In Depth Analysis of a
Successful Niche Product
Huynh Copyright © 2004
The following article is an in depth analysis of a successful niche product
that is about teaching your parrot how to talk. Now THAT is a niche!
There are few niche information products targeting pet owners. Creating a
product for pet owners is a very sound idea, as people love their pets more
than anything else they own.
Frank Kern created a product for parrot owners that is making him thousands
of dollars a year on autopilot. A search for "parrots" in the Overture inventory
returned 88,000 results. That means 88,000 people searched for that term
in February 2004.
Let's see how Frank is making money on autopilot with his product. By typing
"parrots" without the quotes into Google's search box, I see that on the
right side of the results page, Frank's parrot site is listed in the number
one position. It's very likely that Frank pays only the minimum of five cents
per click with his Adwords campaign because there are only three other ads
on that page.
If Frank gets two percent of the people who search for "parrots" to click
on his ad, or a two percent click through rate (ctr), that means 1,760 people
visit his parrot site. If just five percent of the people order Frank's product
at $37.77, he's making $2898.72 per month. That's really an exact figure
and I'll show you how I came up with it.
Frank uses Clickbank as his payment processor. They charge $1 + 7.5% for
each transaction, which means out of $37.77, Frank gets $33.94.
Five percent of the people ordered so that's 88 orders. 88 x $33.94 = $2986.72
Subtract the cost of pay per click advertising of $88 and that leaves Frank
$2898.72 for the month. Multiply that by 12 months and Frank makes $34,784.64
a year. That's a nice income from a one page website using only one source
of advertising -- don't you think? Frank spends an hour a week monitoring
his Google ads and that's all the work he has to do for his site.
Frank could probably double his income by making a few changes to his business.
Since he doesn't run an affiliate program, he could switch his payment processor
to one that takes a lower percentage of his earnings.
Frank could also raise his prices. If he studies his market of parrot owners,
he'll probably figure out how much they spend on their parrots. Parrots aren't
cheap pets. Also, pet owners WILL spend a lot of money on their pets. People
send their dogs to obedience school, grooming services, and buy them all
sorts of pricey items.
All Frank has to do is send his list of customers a survey asking them how
much the information that they bought is worth to them. He could raise his
price for the product or create a version 2 and sell more to his existing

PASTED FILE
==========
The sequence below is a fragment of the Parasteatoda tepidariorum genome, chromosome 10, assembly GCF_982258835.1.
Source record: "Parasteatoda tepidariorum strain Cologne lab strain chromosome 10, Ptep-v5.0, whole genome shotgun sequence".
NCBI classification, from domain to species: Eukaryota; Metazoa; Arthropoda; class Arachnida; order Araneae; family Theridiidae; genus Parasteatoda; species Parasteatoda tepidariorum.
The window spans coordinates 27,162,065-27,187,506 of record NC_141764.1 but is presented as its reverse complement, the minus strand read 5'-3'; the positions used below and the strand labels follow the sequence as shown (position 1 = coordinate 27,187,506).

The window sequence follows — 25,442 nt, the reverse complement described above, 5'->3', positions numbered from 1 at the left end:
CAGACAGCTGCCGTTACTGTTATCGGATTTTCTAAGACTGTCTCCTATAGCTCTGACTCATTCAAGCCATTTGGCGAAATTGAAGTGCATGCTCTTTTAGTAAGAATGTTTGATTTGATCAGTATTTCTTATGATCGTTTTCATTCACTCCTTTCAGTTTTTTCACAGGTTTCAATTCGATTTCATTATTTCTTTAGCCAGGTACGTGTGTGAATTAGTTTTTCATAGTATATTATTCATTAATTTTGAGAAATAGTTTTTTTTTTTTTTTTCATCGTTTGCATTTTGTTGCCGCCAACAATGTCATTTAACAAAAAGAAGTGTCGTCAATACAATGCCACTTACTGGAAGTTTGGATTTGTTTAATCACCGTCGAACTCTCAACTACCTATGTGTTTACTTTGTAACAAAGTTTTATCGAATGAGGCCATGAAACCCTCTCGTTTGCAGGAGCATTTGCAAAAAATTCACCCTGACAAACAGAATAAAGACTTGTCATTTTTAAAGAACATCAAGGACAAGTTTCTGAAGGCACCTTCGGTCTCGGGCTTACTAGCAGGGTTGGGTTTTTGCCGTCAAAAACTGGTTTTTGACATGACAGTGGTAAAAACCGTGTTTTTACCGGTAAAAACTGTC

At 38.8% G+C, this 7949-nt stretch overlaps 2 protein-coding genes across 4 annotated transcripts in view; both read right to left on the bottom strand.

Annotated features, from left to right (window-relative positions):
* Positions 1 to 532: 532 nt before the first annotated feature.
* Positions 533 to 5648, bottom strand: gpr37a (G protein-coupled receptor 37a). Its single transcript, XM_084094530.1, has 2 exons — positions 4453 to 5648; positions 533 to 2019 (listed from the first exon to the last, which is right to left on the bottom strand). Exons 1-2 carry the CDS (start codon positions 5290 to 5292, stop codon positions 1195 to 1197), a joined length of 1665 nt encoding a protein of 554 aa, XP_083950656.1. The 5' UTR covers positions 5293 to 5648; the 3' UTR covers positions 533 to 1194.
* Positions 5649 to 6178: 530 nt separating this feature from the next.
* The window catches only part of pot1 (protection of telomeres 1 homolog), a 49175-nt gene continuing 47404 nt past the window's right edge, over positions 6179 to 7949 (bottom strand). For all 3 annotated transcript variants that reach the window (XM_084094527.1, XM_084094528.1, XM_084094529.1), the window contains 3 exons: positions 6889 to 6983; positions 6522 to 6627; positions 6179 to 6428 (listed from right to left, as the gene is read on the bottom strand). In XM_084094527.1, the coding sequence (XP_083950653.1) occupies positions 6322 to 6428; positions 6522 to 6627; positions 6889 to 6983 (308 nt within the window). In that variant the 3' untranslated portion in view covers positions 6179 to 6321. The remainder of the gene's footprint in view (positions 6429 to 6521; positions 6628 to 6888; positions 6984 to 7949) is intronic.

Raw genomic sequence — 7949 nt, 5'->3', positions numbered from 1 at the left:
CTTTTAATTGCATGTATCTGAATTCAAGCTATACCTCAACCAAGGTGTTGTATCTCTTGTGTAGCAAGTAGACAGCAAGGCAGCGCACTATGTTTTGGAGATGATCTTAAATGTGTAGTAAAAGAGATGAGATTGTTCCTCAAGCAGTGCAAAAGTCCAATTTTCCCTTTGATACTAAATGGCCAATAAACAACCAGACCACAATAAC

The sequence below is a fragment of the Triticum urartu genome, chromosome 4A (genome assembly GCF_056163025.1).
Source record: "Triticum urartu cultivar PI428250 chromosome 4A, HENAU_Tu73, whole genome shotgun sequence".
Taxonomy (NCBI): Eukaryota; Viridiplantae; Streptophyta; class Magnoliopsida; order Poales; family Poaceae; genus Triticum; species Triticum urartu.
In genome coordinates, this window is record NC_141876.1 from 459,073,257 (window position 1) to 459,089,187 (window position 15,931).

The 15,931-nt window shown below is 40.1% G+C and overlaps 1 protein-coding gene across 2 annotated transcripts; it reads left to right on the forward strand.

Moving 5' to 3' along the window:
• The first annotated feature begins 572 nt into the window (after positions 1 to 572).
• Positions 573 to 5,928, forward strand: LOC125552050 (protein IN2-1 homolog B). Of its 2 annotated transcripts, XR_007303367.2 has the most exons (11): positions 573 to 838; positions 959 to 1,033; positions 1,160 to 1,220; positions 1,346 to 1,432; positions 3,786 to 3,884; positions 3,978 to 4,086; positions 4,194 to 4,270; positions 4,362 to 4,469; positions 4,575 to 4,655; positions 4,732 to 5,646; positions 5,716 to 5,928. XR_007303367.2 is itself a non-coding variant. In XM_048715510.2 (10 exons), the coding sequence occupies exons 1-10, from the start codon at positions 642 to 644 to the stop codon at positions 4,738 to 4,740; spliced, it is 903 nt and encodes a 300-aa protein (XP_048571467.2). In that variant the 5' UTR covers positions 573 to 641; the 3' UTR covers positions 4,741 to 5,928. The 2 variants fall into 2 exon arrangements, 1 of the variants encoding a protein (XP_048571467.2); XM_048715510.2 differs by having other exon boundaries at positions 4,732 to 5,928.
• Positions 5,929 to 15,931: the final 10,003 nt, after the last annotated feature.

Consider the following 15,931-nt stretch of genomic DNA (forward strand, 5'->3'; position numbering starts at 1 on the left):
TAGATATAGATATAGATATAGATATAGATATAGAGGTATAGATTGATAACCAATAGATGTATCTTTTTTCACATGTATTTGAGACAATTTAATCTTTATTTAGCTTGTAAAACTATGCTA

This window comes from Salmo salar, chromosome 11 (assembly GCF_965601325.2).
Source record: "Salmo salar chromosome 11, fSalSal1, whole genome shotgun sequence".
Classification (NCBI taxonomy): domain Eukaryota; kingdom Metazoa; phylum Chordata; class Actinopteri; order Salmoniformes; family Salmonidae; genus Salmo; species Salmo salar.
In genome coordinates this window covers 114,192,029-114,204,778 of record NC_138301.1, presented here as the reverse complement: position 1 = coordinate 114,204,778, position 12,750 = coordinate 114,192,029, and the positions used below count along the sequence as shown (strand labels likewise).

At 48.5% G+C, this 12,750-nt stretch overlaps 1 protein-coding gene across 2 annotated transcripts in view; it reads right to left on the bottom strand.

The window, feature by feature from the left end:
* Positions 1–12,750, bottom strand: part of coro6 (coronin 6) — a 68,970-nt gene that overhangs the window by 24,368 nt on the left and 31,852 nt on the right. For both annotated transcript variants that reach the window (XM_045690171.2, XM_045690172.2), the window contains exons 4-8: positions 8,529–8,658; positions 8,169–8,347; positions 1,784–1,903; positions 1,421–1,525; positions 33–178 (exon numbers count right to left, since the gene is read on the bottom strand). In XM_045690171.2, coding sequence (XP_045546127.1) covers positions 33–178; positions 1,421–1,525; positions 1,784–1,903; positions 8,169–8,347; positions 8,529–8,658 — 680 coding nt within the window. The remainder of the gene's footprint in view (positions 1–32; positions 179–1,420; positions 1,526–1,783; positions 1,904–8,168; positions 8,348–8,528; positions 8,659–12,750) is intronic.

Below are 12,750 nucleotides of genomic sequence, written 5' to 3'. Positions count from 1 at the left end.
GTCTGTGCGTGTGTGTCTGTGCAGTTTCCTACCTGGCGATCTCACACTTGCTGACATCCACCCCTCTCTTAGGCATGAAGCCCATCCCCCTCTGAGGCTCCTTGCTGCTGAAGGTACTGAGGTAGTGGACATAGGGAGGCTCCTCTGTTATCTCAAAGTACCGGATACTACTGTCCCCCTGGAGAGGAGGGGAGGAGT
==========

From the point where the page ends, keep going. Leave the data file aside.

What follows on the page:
customers. He could also sell parrot supplies to his existing customers.
Another thing Frank could do is have a subscription box on his site to capture
emails and then build credibility with visitors who don't buy on the first
visit, and in the case study above, that's 95% of people!
Having listened to Frank talk on a bunch of internet marketing teleseminars,
I know that his aim is not to fiddle around too much with any one site. His
method is called the "Underachiever Method." His aim is to create 50 sites
that generate money such as the parrot site. What a good idea -- 50 streams
of income that run on autopilot.
That got me thinking ... if he can create 50 sites like that, for me to create
just one site is good enough. I started to research my own niches. I asked
myself what other pets could people be interested in that would create that
kind of income?
I searched for the following terms and found how many people searched for
Rabbits - 139,995 Humming Birds - 110,692 Ferrets - 76,820 Tropical Fish
- 155,579 Hunting Dog - 30,725
Woh! Excellent potential - bling bling. I searched on Google and didn't find
anyone selling information products on rabbits or hunting dogs. I did find
one on ferrets and tropical fish. That shouldn't stop me from creating a
product on ferrets and tropical fish. There's always room for improvement
or joint ventures.
I looked at "hunting dog" more closely and saw that some related keywords
"rabbit hunting dog" "hog hunting dog" "squirrel hunting dog" "deer hunting
dog" and a lot more.
There are so many niches yet untapped it's unbelievable. I think I'm going
to create an information product for hunters and use all those little niches
for the chapters. I don't mind revealing all this to you because I've got
a bag full of niches that I've researched.
One method I use to find niches is to type in just a single keyword into
the Overture tool and look at all the related keyword phrases. Those related
keyword phrases are niche markets.
If you'd like to create a niche product, you may want to set up a Google
campaign to ensure there is a market for your product. Once you're certain
there is a market, visit a bookstore like Barnes and Noble to find a book
or magazine about your niche. If there isn't one available, you should really
consider looking for another niche, as there most likely isn't a market for
If you find some books, look through them to give you an idea of how they're
written and the type of content they contain. This will give you a good idea
as to what your product should contain.
Take notes and visit a freelance site such as
to hire freelancers to write your ebook for you.
Your final step will be to create a one page website, set up with a payment
processor such as Clickbank, and start sending traffic to the site.
The entire process shouldn't take any longer than a month.
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